|p. 370 ff||I do not know what reaction there has been on fraction vs rational number. However, I do know that, for mathematicians, the definition on p. 372 is for rational numbers not fractions. The comment on p. 380 is better, but . . .|
|p. 376||Restriction to "reduced fraction" would have been better. The inclusion that the denominator be positive is a great feature!!|
|p. 377||Method 3. Prime power representation, not prime factorization, has been used.|
|p. 383, #22e-f||Arrows need to be drawn from the cloud at the bottom of the page to each part for further clarification.|
|p. 389f||There is no model for the concept of mixed fraction. The old rule is there!!|
|p. 404, #24||The definition of unit fraction should occur explicitly in Section 1.|
|p. 436||"Slipping and sliding decimal
points" is a method used when the person does not understand the concept
of place value in decimals. On p. 434, there was a nice start with the
chart, but the use of manipulatives would be even better. With place value,
Example 7.2 could be solved by the following.
(253.26) ÷ 103 means the ones digit in 253 should be in the thousandths place in the quotient0.253 26.
No wonder students and teachers do not know what to do with computations in decimals, computing percent, and writing numbers in scientific notation!
|p. 438, Last line||. . . = -|
|p. 444||Example 7.6b has 23.4 as the problem, but the solution is for 23.|
|p. 447||Example 7.8, Understand the problem: . . . that is, is not rational, . . .|
|p. 449, #4||Determine the reduced rational number represented by these periodic decimals.|
|p. 449, #11,
|First Printing had "digits"; Updated Printing has "zeros." I think the intent of the problem was "digits" since reduced and 2 are used in the problem. However, the students have to think a little harder with "zeros"!|
|p. 454 ff||Why include the traditional
model? The mathematical error of 19 056 appearing in a product of two numbers
that are approximately 32 and 5 is unbelievable! This violates everything
a good mathematics teacher tries to do with estimation. Division is just
as bad because the remainder is not 3 on
p. 456. The remainder is 0.000 003.
|p. 457, 460||The zero should be in the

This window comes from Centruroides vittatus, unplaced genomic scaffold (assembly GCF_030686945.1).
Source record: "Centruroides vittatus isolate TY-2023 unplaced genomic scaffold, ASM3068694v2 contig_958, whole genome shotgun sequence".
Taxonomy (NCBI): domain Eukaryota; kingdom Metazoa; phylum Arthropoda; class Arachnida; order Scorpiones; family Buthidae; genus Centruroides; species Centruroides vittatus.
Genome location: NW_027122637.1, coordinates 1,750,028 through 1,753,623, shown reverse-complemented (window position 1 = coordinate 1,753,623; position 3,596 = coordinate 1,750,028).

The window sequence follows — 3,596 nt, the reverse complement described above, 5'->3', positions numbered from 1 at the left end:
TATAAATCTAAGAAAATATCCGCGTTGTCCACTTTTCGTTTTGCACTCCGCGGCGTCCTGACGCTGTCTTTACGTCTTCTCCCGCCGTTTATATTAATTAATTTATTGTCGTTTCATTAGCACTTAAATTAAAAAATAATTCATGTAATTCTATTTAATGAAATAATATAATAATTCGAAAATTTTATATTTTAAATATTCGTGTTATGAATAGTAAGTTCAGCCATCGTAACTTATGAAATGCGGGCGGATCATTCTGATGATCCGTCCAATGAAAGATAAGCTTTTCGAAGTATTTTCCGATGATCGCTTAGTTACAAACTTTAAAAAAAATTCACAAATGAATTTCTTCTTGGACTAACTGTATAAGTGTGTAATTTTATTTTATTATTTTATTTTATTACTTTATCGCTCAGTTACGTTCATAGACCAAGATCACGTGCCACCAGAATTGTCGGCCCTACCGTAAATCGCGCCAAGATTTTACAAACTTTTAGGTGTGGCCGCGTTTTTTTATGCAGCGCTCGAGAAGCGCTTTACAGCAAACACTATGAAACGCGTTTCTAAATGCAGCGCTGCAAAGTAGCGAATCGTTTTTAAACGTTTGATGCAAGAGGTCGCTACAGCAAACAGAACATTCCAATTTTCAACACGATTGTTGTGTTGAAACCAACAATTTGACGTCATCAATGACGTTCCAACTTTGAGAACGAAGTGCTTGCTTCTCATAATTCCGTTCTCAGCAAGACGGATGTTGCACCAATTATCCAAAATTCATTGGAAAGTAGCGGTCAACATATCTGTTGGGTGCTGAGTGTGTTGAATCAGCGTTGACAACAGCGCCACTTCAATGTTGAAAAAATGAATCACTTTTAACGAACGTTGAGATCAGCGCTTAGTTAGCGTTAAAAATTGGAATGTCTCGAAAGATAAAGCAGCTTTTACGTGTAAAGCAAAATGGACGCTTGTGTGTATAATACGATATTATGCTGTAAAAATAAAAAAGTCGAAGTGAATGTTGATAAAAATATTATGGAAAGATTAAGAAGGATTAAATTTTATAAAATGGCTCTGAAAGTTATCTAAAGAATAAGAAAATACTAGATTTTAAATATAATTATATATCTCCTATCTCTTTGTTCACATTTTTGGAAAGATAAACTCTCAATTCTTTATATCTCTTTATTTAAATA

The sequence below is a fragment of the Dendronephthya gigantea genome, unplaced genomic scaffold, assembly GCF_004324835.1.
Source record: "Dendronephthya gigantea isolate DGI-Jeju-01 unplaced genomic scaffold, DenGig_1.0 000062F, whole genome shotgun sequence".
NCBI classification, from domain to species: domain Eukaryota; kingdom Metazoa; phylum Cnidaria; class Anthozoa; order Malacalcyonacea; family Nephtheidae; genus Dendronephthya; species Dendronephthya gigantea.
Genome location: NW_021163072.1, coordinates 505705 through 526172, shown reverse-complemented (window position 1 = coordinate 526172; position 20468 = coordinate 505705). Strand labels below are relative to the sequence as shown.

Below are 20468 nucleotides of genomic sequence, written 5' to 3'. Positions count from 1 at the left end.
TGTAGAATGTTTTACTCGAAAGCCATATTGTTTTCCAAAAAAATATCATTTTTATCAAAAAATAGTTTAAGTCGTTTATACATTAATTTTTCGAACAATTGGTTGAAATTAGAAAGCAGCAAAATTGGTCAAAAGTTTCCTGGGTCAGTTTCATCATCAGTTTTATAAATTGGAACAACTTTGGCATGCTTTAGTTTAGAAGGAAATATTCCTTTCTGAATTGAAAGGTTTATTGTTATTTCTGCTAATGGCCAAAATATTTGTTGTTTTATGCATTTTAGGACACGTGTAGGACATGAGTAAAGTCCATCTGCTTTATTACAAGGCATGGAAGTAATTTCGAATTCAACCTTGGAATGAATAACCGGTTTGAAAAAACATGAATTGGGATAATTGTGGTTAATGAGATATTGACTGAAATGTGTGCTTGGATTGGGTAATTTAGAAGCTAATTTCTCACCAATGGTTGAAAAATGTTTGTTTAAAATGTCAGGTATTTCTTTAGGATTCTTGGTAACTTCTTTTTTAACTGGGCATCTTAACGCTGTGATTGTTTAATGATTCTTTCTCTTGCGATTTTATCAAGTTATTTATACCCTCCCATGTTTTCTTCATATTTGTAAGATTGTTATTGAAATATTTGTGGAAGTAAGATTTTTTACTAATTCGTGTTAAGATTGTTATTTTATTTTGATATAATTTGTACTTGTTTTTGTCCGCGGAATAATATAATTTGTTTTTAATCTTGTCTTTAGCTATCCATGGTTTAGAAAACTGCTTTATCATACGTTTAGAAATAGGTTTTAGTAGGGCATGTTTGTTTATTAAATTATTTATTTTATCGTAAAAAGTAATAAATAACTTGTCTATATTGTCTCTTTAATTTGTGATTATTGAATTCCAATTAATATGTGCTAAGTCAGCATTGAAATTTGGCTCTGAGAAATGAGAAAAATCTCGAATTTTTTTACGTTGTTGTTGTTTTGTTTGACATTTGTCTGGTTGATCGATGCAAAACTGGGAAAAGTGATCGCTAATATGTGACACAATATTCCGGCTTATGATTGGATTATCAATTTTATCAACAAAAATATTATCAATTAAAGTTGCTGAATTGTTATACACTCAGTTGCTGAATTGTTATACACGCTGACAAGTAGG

units place in appropriate places in the decimal expansion of
and 0.3333 . . .
Same comment on decimal expansion of .
|p. 459||In the line above Example
7.14, an additional statement should state that "Some calculators display
6.709 E 09. This display is equivalent to
|p. 465||"Expressing a ratio . . .fraction to simplest . . ." does not make sense.|
|p. 468||Devise a strategy: The second line should be "say that = . . ."|
|p. 474, Sect 7.4||Percentage change is a difficult concept to teach yet one of the most used concepts in everyday life, e.g., inflation, salary increases, production rates, etc. This is passed over until the problems. Unless the course instructor is really alert, the concept will be neglected.|
|p. 475||Slipping and sliding decimal points!! Place value is the key.|
|p. 475||Example 7.24c: The problem is 2.15, but the solution is for 1.255!|
|p. 477||Solution to b: == = .|
|p. 501||In Figure 8.11, the sum of the percentages is 105!!!|
|p. 495||Under Histograms, Third sentence: In a histogram, scores may be . . .|
|p. 515||The section begins saying that "average" has several meanings. Even though common usage equates arithmetic mean and average, for purposes of being accurate average ought to be deleted from the first sentence of the section on the mean and from the definition.|
|p. 516||Replace average with mean in definition of median.|
|p. 516||Delete comma: "Also, it follows from the definition that . . ."|
|p. 516||Read the definition of mode. There are several ways to approach the definition with clarity. For example, the mode is the value which occurs most frequently. Then, a note can explain how different books handle more than one such value.|
|p. 519||Upper and lower quartiles:
Rank the data. The lower quartile is the value a fourth from the bottom;
and the upper, fourth from the top. Repeat discussion on even versus odd
as in definition of median. Also, this approach can be extended to percentiles.
The class had no problem with our discussion, but a student who was absent said that the definition had to rank among the most confusing!
|p. 528, #10||The sentence " denotes . . . number." should be in part d).|
|p. 539||First line of theorem, distribution|
|p. 548||Add program RANDOMNUMBER to list, and change program to programs in line 2.|
|p. 555||Last two lines: Since six . . . is 0.21.|
|p. 567||Line above dice display: ". . . + n(11)."|
|p. 572, line 2 and line 1 of ¶2 under Look back||affect not effect|
|p. 580||Ex 9.21. The only reference in Section 1.6 is on p. 65. The discussion of bar codes is on pp. 298-302.|
|p. 583, line 2 below definition||"If the outcomes in the sample space are not equally likely, this particular definition . . ."|